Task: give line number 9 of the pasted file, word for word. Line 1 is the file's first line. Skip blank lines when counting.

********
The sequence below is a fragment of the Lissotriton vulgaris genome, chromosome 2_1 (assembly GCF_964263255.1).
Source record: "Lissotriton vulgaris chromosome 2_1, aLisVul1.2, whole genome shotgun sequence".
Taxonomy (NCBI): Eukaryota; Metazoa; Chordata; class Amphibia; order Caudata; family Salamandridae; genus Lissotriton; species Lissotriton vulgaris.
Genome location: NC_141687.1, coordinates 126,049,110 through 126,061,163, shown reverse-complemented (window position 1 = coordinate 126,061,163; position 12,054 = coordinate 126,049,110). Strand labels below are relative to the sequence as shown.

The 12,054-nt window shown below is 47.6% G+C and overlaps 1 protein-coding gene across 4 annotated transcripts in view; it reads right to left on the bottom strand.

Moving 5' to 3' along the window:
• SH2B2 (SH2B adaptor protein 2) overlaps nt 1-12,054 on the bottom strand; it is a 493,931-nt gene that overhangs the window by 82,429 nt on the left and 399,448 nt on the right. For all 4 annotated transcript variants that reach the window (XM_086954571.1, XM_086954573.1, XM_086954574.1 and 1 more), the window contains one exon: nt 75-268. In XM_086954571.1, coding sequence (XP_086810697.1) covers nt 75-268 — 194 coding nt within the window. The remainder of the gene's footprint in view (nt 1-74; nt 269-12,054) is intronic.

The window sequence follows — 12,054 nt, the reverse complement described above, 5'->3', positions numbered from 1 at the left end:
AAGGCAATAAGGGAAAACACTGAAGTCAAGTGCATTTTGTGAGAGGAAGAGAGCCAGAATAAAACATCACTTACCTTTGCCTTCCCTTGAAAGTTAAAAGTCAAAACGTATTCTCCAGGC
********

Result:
AAGGCAATAAGGGAAAACACTGAAGTCAAGTGCATTTTGTGAGAGGAAGAGAGCCAGAATAAAACATCACTTACCTTTGCCTTCCCTTGAAAGTTAAAAGTCAAAACGTATTCTCCAGGC